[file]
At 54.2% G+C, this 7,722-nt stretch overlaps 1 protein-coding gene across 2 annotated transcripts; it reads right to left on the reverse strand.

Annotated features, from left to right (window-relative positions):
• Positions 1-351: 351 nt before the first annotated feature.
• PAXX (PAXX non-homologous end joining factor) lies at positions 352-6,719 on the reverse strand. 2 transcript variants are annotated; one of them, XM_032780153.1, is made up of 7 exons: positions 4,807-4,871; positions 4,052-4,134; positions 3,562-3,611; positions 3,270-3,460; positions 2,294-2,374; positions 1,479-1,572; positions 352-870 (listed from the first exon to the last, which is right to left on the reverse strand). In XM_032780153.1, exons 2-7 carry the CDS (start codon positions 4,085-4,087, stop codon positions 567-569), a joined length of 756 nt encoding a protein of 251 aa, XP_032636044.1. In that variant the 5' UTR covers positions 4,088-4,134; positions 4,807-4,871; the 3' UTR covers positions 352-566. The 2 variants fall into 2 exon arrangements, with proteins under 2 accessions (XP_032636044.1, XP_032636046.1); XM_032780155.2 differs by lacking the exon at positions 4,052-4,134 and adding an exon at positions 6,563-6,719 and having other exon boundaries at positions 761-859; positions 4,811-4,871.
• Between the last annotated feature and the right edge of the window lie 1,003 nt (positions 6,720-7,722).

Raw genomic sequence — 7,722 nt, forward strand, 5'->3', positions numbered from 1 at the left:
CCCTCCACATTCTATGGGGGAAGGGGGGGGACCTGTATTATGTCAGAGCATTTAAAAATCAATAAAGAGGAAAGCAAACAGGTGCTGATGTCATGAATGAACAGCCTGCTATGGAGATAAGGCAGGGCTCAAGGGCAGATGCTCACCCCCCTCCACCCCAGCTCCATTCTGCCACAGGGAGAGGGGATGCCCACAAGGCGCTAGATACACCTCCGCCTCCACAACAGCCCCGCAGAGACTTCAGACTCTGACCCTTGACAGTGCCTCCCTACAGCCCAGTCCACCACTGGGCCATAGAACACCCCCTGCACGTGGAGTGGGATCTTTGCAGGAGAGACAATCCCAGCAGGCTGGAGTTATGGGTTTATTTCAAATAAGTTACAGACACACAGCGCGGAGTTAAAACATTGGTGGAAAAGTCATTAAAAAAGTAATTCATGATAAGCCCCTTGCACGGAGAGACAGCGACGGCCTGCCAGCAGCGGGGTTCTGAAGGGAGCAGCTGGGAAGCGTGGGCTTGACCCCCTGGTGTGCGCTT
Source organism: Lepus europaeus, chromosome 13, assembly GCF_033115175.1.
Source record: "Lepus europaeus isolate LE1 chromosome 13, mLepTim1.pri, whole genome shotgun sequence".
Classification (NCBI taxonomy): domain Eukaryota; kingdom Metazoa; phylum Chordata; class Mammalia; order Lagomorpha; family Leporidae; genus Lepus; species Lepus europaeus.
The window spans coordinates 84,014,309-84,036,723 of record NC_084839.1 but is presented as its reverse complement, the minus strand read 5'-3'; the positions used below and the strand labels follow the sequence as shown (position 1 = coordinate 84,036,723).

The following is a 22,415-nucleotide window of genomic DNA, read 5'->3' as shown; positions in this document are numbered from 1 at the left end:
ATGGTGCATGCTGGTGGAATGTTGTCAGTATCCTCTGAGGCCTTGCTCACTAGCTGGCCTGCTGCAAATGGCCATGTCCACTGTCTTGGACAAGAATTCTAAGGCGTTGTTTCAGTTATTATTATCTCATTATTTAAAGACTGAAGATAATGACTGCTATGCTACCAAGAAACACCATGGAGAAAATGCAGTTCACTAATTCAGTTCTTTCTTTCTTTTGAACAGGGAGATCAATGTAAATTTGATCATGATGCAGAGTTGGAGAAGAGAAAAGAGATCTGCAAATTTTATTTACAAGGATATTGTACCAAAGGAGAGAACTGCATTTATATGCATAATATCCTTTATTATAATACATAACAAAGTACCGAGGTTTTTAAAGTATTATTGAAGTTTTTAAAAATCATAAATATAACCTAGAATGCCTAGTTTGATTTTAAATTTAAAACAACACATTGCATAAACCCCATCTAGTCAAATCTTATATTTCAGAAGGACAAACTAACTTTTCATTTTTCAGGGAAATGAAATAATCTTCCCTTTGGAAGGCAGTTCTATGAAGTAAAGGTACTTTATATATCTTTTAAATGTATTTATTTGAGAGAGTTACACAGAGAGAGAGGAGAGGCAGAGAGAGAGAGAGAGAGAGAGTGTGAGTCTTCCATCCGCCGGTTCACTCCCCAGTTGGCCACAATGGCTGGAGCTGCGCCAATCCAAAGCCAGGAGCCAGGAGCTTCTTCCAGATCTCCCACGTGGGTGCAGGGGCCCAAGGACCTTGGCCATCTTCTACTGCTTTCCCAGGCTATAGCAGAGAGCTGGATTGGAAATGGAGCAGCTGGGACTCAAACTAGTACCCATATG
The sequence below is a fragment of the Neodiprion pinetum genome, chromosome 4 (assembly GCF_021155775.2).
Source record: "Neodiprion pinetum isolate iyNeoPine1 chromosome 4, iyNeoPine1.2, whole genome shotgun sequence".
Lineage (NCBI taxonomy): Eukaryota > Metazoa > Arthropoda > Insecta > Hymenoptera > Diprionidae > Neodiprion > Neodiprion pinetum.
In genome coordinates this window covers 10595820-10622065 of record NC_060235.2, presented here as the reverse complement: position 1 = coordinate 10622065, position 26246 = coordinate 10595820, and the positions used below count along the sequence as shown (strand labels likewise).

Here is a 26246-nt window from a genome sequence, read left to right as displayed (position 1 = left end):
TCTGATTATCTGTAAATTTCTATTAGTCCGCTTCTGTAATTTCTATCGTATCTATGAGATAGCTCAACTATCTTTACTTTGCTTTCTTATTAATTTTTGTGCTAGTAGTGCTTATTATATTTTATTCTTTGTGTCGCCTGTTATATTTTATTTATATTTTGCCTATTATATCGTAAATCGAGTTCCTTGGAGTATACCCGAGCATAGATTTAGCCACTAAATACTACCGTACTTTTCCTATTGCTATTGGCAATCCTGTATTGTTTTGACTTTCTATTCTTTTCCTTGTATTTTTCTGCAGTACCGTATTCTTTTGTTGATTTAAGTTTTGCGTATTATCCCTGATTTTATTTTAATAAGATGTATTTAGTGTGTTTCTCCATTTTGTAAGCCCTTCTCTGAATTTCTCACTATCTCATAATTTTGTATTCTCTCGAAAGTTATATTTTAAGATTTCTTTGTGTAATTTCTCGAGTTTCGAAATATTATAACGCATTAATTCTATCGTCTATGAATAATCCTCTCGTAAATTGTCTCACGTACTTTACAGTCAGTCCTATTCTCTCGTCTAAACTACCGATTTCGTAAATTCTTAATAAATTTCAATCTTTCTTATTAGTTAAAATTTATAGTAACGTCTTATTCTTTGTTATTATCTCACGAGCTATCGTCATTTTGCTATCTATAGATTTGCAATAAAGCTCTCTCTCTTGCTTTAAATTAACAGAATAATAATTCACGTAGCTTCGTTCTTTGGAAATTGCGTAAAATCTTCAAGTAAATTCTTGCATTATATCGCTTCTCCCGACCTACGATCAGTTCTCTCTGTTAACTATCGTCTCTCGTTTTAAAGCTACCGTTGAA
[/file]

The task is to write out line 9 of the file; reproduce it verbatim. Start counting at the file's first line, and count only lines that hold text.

Source record: "Lepus europaeus isolate LE1 chromosome 13, mLepTim1.pri, whole genome shotgun sequence".